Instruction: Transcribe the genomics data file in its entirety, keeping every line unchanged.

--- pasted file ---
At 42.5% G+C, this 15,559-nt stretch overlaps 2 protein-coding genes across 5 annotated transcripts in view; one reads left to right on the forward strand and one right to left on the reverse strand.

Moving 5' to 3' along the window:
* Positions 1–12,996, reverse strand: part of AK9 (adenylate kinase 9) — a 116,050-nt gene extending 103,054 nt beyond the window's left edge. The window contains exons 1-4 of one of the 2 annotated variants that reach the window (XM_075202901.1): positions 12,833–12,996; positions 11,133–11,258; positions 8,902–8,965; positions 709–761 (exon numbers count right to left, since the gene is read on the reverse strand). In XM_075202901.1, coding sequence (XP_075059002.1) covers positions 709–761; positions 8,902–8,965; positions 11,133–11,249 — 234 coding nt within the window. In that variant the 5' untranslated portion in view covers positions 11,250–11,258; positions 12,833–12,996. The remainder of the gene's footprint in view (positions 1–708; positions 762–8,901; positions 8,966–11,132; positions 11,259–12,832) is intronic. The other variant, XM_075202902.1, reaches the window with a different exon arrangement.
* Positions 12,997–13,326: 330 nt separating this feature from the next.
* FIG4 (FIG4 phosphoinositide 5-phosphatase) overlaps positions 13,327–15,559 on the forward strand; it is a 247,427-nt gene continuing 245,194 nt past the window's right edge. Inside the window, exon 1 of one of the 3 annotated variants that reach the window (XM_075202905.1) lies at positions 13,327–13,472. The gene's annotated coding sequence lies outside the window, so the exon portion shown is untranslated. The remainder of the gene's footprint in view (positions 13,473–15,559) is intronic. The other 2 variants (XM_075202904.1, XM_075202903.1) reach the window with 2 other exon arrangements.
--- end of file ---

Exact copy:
At 42.5% G+C, this 15,559-nt stretch overlaps 2 protein-coding genes across 5 annotated transcripts in view; one reads left to right on the forward strand and one right to left on the reverse strand.

Moving 5' to 3' along the window:
* Positions 1–12,996, reverse strand: part of AK9 (adenylate kinase 9) — a 116,050-nt gene extending 103,054 nt beyond the window's left edge. The window contains exons 1-4 of one of the 2 annotated variants that reach the window (XM_075202901.1): positions 12,833–12,996; positions 11,133–11,258; positions 8,902–8,965; positions 709–761 (exon numbers count right to left, since the gene is read on the reverse strand). In XM_075202901.1, coding sequence (XP_075059002.1) covers positions 709–761; positions 8,902–8,965; positions 11,133–11,249 — 234 coding nt within the window. In that variant the 5' untranslated portion in view covers positions 11,250–11,258; positions 12,833–12,996. The remainder of the gene's footprint in view (positions 1–708; positions 762–8,901; positions 8,966–11,132; positions 11,259–12,832) is intronic. The other variant, XM_075202902.1, reaches the window with a different exon arrangement.
* Positions 12,997–13,326: 330 nt separating this feature from the next.
* FIG4 (FIG4 phosphoinositide 5-phosphatase) overlaps positions 13,327–15,559 on the forward strand; it is a 247,427-nt gene continuing 245,194 nt past the window's right edge. Inside the window, exon 1 of one of the 3 annotated variants that reach the window (XM_075202905.1) lies at positions 13,327–13,472. The gene's annotated coding sequence lies outside the window, so the exon portion shown is untranslated. The remainder of the gene's footprint in view (positions 13,473–15,559) is intronic. The other 2 variants (XM_075202904.1, XM_075202903.1) reach the window with 2 other exon arrangements.